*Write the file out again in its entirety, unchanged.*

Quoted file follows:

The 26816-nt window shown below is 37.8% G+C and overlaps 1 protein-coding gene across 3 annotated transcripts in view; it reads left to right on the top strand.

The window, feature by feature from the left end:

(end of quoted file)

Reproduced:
The 26816-nt window shown below is 37.8% G+C and overlaps 1 protein-coding gene across 3 annotated transcripts in view; it reads left to right on the top strand.

The window, feature by feature from the left end: